Vortices have weight. A center ridge will tend to guide the "A" pillar vortices outboard where they can simply fall off the vehicle before they interact with the roof vortex. The other option would be a fence to seapate the "A" pillar and roof vortices, but a fence will aggravate and already compromised rear visibility sitation.

Can you extend your roof ridge out to the end of the "bubble?"
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Old 03-25-2008, 07:58 PM   #6 (permalink)
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Quote:
Originally Posted by Big Dave View Post
I think you are on the right track with a center ridge. The diagram shows a vehicle having more or less the same cross section along the longitudinal axis.

As seen in an earlier posted about a pickup truck bed canopy, the optimal shape has a ridge.

Vortices have weight. A center ridge will tend to guide the "A" pillar vortices outboard where they can simply fall off the vehicle before they interact with the roof vortex. The other option would be a fence to seapate the "A" pillar and roof vortices, but a fence will aggravate and already compromised rear visibility sitation.

Can you extend your roof ridge out to the end of the "bubble?"
wow,it is an complex answer

I you would be pleasing if you made one outline me
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Old 03-25-2008, 11:11 PM   #7 (permalink)
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H4MM3R -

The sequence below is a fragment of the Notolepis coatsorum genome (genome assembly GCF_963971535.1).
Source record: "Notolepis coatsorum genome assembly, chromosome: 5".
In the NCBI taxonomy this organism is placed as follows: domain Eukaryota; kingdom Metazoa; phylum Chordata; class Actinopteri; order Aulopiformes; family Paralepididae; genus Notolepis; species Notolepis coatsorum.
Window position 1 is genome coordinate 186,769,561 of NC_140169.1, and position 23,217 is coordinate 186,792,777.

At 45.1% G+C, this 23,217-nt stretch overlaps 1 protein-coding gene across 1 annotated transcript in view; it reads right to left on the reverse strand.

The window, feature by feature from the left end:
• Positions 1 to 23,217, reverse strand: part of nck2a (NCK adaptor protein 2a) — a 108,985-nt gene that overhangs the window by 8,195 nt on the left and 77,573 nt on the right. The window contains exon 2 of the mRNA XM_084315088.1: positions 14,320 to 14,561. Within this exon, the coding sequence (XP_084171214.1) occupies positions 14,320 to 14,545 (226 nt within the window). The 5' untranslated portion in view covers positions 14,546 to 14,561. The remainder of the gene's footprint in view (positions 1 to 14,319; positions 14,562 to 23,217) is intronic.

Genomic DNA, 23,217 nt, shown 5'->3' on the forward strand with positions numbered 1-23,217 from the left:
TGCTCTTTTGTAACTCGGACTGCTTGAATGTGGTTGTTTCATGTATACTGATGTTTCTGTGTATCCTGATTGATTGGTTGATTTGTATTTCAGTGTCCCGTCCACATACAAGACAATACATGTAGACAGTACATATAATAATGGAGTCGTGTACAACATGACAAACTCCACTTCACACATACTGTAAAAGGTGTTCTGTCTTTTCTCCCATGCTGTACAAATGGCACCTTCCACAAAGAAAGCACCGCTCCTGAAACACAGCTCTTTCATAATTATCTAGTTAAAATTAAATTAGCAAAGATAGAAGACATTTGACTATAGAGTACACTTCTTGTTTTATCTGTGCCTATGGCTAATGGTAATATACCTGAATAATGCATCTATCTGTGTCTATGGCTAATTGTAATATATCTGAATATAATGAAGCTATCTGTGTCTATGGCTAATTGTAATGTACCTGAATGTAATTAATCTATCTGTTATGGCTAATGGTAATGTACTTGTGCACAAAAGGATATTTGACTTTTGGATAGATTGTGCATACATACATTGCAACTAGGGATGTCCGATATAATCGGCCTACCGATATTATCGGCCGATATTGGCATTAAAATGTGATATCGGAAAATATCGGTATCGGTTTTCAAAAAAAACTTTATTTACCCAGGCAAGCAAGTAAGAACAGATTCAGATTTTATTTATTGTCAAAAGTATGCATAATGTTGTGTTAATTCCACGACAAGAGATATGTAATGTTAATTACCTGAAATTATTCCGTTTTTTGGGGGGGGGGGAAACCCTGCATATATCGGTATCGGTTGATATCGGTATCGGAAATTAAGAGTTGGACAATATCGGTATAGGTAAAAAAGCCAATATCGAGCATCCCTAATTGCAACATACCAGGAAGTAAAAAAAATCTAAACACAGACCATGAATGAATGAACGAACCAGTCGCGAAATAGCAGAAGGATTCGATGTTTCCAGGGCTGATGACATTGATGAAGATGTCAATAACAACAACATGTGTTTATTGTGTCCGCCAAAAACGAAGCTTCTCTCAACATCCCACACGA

Quote:
Originally Posted by H4MM3R View Post
That '96 tigra looks magnificenza!
Yeah, and it looks like an Opel-Insight in Fabrio's mockups!

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Old 03-25-2008, 11:43 PM   #8 (permalink)
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Old 03-26-2008, 03:14 PM   #9 (permalink)
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Quote:
Originally Posted by Big Dave View Post
I think you are on the right track with a center ridge. The diagram shows a vehicle having more or less the same cross section along the longitudinal axis.

As seen in an earlier posted about a pickup truck bed canopy, the optimal shape has a ridge.

Vortices have weight. A center ridge will tend to guide the "A" pillar vortices outboard where they can simply fall off the vehicle before they interact with the roof vortex. The other option would be a fence to seapate the "A" pillar and roof vortices, but a fence will aggravate and already compromised rear visibility sitation.

Can you extend your roof ridge out to the end of the "bubble?"
Ok, I finlly understand

A center ridge is an idea, and I wanted to discus with you only for undertand news.
If I build the bridge, do more 'small, that, from the cover the bubble.
Possible material is the transparent plexiglass, but the problem arises of how to anchor.
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Old 03-26-2008, 05:22 PM   #10 (permalink)
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I like the original design. You will always have vortices. With your design they will be lessened.

Anchoring it depends on how detailed you want to get. Ideally, building a new lightweight fiberglass/polycarbonate hatch that mounts in the factory location but is "oversized" to fit the dimensions you laid out would be best.

Ofcourse, this method is not easy . I still think the best anchoring method will be to attach it to the hatch lid somehow. By doing so, you can make the mod reversible.

To decrease interference drag/vortices, be sure to apply large radii to all edges (if it's practical to do so...).

I really like the look, by the way.